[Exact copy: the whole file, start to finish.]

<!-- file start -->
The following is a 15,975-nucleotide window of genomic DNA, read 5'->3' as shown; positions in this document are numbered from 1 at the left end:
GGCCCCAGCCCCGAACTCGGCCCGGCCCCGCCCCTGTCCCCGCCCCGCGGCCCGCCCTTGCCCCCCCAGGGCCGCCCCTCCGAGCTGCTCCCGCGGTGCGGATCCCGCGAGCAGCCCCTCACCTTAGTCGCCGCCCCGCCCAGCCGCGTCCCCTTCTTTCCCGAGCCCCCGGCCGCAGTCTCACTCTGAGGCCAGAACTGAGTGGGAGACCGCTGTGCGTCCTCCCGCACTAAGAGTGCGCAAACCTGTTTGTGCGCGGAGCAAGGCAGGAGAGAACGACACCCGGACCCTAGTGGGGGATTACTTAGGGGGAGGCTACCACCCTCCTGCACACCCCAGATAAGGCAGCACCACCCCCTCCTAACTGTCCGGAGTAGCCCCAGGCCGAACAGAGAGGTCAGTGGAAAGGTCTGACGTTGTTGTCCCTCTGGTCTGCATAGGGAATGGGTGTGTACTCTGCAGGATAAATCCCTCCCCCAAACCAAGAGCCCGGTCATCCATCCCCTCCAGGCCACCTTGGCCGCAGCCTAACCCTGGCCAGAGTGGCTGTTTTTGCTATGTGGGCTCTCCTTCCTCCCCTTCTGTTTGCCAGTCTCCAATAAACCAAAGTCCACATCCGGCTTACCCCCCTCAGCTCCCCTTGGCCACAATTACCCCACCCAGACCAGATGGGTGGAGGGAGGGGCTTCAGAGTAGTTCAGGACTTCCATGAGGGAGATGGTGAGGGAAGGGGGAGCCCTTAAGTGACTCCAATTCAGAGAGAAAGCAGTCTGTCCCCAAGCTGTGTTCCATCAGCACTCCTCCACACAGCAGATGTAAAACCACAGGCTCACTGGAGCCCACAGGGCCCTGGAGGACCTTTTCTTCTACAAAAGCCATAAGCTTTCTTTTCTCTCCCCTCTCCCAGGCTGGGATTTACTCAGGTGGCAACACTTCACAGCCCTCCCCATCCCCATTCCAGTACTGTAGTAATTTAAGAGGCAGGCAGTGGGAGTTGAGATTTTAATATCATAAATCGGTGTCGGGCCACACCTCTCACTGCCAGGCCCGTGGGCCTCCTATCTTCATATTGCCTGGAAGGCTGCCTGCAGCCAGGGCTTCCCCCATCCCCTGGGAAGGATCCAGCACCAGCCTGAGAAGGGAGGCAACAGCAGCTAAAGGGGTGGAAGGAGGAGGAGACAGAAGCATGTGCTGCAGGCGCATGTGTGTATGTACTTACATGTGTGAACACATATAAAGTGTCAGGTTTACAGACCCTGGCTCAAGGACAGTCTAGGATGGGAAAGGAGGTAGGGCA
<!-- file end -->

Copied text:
The following is a 15,975-nucleotide window of genomic DNA, read 5'->3' as shown; positions in this document are numbered from 1 at the left end:
GGCCCCAGCCCCGAACTCGGCCCGGCCCCGCCCCTGTCCCCGCCCCGCGGCCCGCCCTTGCCCCCCCAGGGCCGCCCCTCCGAGCTGCTCCCGCGGTGCGGATCCCGCGAGCAGCCCCTCACCTTAGTCGCCGCCCCGCCCAGCCGCGTCCCCTTCTTTCCCGAGCCCCCGGCCGCAGTCTCACTCTGAGGCCAGAACTGAGTGGGAGACCGCTGTGCGTCCTCCCGCACTAAGAGTGCGCAAACCTGTTTGTGCGCGGAGCAAGGCAGGAGAGAACGACACCCGGACCCTAGTGGGGGATTACTTAGGGGGAGGCTACCACCCTCCTGCACACCCCAGATAAGGCAGCACCACCCCCTCCTAACTGTCCGGAGTAGCCCCAGGCCGAACAGAGAGGTCAGTGGAAAGGTCTGACGTTGTTGTCCCTCTGGTCTGCATAGGGAATGGGTGTGTACTCTGCAGGATAAATCCCTCCCCCAAACCAAGAGCCCGGTCATCCATCCCCTCCAGGCCACCTTGGCCGCAGCCTAACCCTGGCCAGAGTGGCTGTTTTTGCTATGTGGGCTCTCCTTCCTCCCCTTCTGTTTGCCAGTCTCCAATAAACCAAAGTCCACATCCGGCTTACCCCCCTCAGCTCCCCTTGGCCACAATTACCCCACCCAGACCAGATGGGTGGAGGGAGGGGCTTCAGAGTAGTTCAGGACTTCCATGAGGGAGATGGTGAGGGAAGGGGGAGCCCTTAAGTGACTCCAATTCAGAGAGAAAGCAGTCTGTCCCCAAGCTGTGTTCCATCAGCACTCCTCCACACAGCAGATGTAAAACCACAGGCTCACTGGAGCCCACAGGGCCCTGGAGGACCTTTTCTTCTACAAAAGCCATAAGCTTTCTTTTCTCTCCCCTCTCCCAGGCTGGGATTTACTCAGGTGGCAACACTTCACAGCCCTCCCCATCCCCATTCCAGTACTGTAGTAATTTAAGAGGCAGGCAGTGGGAGTTGAGATTTTAATATCATAAATCGGTGTCGGGCCACACCTCTCACTGCCAGGCCCGTGGGCCTCCTATCTTCATATTGCCTGGAAGGCTGCCTGCAGCCAGGGCTTCCCCCATCCCCTGGGAAGGATCCAGCACCAGCCTGAGAAGGGAGGCAACAGCAGCTAAAGGGGTGGAAGGAGGAGGAGACAGAAGCATGTGCTGCAGGCGCATGTGTGTATGTACTTACATGTGTGAACACATATAAAGTGTCAGGTTTACAGACCCTGGCTCAAGGACAGTCTAGGATGGGAAAGGAGGTAGGGCA